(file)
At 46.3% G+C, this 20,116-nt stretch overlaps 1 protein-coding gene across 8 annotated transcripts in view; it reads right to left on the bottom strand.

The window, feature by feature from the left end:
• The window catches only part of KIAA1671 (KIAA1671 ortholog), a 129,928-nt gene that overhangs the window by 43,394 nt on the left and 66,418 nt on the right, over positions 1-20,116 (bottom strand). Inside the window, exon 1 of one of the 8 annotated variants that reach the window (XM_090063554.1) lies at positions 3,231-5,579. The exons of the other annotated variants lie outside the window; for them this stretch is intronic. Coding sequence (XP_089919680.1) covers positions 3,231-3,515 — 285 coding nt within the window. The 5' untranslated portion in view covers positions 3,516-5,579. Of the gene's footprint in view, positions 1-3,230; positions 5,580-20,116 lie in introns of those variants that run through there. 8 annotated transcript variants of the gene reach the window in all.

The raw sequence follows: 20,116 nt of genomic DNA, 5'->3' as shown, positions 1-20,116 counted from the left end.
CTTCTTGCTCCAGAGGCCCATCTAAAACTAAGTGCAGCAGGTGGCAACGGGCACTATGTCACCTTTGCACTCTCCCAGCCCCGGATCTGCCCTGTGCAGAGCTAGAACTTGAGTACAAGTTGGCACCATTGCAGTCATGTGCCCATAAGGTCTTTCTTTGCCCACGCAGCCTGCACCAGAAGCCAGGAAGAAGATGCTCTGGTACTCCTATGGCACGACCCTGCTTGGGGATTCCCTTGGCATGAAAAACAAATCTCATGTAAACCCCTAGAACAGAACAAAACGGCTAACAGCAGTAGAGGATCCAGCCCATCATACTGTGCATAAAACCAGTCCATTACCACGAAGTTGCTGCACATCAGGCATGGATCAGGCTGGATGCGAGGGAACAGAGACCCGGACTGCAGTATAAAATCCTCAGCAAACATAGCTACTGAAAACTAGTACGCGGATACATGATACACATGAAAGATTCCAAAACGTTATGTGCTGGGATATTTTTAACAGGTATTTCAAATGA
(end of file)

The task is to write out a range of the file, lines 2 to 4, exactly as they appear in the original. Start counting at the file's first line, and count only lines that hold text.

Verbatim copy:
The window, feature by feature from the left end:
• The window catches only part of KIAA1671 (KIAA1671 ortholog), a 129,928-nt gene that overhangs the window by 43,394 nt on the left and 66,418 nt on the right, over positions 1-20,116 (bottom strand). Inside the window, exon 1 of one of the 8 annotated variants that reach the window (XM_090063554.1) lies at positions 3,231-5,579. The exons of the other annotated variants lie outside the window; for them this stretch is intronic. Coding sequence (XP_089919680.1) covers positions 3,231-3,515 — 285 coding nt within the window. The 5' untranslated portion in view covers positions 3,516-5,579. Of the gene's footprint in view, positions 1-3,230; positions 5,580-20,116 lie in introns of those variants that run through there. 8 annotated transcript variants of the gene reach the window in all.

The raw sequence follows: 20,116 nt of genomic DNA, 5'->3' as shown, positions 1-20,116 counted from the left end.